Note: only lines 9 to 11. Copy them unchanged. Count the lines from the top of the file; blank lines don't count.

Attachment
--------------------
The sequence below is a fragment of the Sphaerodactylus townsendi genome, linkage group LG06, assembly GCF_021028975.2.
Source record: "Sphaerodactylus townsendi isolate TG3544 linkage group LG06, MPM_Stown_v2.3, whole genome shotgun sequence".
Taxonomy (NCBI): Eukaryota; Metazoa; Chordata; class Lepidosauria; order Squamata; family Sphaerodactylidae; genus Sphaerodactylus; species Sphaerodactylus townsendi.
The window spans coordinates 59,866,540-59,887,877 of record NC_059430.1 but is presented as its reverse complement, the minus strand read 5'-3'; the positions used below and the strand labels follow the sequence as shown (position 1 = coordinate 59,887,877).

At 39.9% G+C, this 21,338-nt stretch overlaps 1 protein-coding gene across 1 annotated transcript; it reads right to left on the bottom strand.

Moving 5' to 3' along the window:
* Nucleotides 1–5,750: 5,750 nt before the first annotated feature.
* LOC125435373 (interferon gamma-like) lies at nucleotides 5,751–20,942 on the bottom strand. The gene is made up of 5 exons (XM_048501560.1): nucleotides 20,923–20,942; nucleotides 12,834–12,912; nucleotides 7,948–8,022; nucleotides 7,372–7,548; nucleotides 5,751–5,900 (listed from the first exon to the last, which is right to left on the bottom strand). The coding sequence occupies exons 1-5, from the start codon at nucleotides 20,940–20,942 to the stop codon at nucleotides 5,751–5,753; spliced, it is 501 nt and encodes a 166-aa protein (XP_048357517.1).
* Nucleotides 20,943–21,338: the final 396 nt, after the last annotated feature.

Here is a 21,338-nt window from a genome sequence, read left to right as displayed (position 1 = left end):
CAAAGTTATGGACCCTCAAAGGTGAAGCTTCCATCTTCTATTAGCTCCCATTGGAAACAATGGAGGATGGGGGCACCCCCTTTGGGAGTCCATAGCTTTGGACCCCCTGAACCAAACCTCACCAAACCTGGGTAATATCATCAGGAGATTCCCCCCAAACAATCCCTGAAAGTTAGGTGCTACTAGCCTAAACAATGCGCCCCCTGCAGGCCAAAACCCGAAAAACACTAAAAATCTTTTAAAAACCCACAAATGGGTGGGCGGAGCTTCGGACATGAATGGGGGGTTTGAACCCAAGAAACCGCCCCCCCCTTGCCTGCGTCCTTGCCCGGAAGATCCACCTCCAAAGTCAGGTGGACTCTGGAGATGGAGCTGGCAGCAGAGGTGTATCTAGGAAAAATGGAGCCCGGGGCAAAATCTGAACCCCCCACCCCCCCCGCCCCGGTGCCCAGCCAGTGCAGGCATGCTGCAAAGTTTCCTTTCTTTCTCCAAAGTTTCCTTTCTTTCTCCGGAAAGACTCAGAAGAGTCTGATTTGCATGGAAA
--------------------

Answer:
* Nucleotides 20,943–21,338: the final 396 nt, after the last annotated feature.

Here is a 21,338-nt window from a genome sequence, read left to right as displayed (position 1 = left end):
CAAAGTTATGGACCCTCAAAGGTGAAGCTTCCATCTTCTATTAGCTCCCATTGGAAACAATGGAGGATGGGGGCACCCCCTTTGGGAGTCCATAGCTTTGGACCCCCTGAACCAAACCTCACCAAACCTGGGTAATATCATCAGGAGATTCCCCCCAAACAATCCCTGAAAGTTAGGTGCTACTAGCCTAAACAATGCGCCCCCTGCAGGCCAAAACCCGAAAAACACTAAAAATCTTTTAAAAACCCACAAATGGGTGGGCGGAGCTTCGGACATGAATGGGGGGTTTGAACCCAAGAAACCGCCCCCCCCTTGCCTGCGTCCTTGCCCGGAAGATCCACCTCCAAAGTCAGGTGGACTCTGGAGATGGAGCTGGCAGCAGAGGTGTATCTAGGAAAAATGGAGCCCGGGGCAAAATCTGAACCCCCCACCCCCCCCGCCCCGGTGCCCAGCCAGTGCAGGCATGCTGCAAAGTTTCCTTTCTTTCTCCAAAGTTTCCTTTCTTTCTCCGGAAAGACTCAGAAGAGTCTGATTTGCATGGAAA